I continue to make progress on the novel,Progress on the novel—steady increase through the first half of the month, then a complete 1st draft, and the rest of the month I've been reading what I have for the 2nd draft rewrite with the first draft of chapter 26 done. It’s a big chapter—28 pages—so reading what I have in preparation for the second draft rewrite is taking a while and I keep making changes as I do my research (this is probably the best-documented historical event in the novel so there’s a wealth of material to use).

The rewrite of the short story is progressing, albeit more slowly than I would like still. The rewrite draft is revealing things I didn’t know before which is a good problem to have. I did miss my writers’ group deadline with the rewrite (maybe this month?) so I pulled another story out of my backlog and have a big rewrite to do on that one too.

The “publication soon” happened. And there’s another acceptance in the mean time. I love my writing group. They’re an outstanding bunch of readers with great insights into my work and its deficiencies.

“Saint Anthony in West Hollywood”: The Story Behind the Story

My newest story, “Saint Anthony in West Hollywood” is up now at The Rappahannock Review.

I began with a vague notion of a saint in the modern world, or perhaps someone who was delusional and just thought he was the saint, leaving the trStatue of Saint Anthony holding the Christ Childuth purposefully indeterminate. I had no idea which saint or where. Then little by little, things came to me. Saint Anthony, the patron saint of lost things, and West Hollywood, which gave me some idea of the other protagonist of the story.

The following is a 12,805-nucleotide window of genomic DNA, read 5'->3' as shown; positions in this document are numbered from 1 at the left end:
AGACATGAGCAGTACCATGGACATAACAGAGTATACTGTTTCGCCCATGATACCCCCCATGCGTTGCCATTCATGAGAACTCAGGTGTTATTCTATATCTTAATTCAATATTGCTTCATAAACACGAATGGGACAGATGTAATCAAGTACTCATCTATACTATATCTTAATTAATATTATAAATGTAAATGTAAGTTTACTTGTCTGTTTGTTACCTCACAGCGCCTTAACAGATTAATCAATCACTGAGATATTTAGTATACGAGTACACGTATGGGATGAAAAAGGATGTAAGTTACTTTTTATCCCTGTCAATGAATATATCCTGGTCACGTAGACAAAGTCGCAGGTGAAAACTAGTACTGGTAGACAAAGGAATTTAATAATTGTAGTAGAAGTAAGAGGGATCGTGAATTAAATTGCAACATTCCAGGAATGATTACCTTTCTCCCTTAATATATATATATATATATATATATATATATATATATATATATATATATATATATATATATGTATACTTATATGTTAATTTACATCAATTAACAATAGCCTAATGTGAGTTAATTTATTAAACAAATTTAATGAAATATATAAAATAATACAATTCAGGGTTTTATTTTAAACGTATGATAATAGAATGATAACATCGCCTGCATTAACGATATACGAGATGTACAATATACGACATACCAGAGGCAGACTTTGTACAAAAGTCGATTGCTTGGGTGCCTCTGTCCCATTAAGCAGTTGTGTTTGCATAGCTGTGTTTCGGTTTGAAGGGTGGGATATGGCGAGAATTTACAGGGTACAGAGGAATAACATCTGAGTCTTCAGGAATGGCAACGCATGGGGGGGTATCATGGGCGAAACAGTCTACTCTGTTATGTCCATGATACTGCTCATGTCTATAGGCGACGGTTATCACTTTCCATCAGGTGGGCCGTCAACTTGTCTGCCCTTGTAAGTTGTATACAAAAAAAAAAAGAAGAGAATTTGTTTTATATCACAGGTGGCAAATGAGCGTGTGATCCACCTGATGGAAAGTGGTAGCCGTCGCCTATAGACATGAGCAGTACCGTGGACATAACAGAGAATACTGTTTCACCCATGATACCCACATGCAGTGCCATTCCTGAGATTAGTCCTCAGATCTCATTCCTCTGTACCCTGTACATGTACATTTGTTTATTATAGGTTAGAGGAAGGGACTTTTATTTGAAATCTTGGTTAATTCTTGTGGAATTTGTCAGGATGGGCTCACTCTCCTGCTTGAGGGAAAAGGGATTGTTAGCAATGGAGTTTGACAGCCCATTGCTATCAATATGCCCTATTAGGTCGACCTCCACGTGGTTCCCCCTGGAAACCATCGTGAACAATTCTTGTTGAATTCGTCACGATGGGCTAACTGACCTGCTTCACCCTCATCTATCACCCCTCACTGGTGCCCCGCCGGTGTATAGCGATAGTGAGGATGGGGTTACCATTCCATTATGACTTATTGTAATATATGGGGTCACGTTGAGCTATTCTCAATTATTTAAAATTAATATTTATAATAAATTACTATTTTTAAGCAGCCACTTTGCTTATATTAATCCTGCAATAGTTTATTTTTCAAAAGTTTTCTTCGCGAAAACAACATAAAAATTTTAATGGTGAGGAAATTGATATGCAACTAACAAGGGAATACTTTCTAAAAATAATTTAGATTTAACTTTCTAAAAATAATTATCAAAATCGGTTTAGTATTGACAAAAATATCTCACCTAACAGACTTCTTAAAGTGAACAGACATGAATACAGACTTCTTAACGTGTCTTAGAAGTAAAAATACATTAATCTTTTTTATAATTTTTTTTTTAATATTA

I have a bizarre fondness for second person, partly because my first published story was in second person, and partly because for this piece, it’s planned as part of a collection where the POV has a subtle coding to something about the story and “Saint Anthony in West Hollywood” fits into neither category. Just as well, I think that the second person fits it nicely.

There’s an interview with me (my first ever) accompanying the story.

Thanks to those with whom I’ve workshopped this story, Aaron Frankel, Paul Gee, Diane Gilette, Davy McNell, Laura Nelson, Gwen Tolios and Matt Zakosek. The first draft of this was begun at a writer’s retreat hosted by Sister Julia Walsh where, for the first time, I read in public an unpublished excerpt of my work, in this case, the opening scene of this story.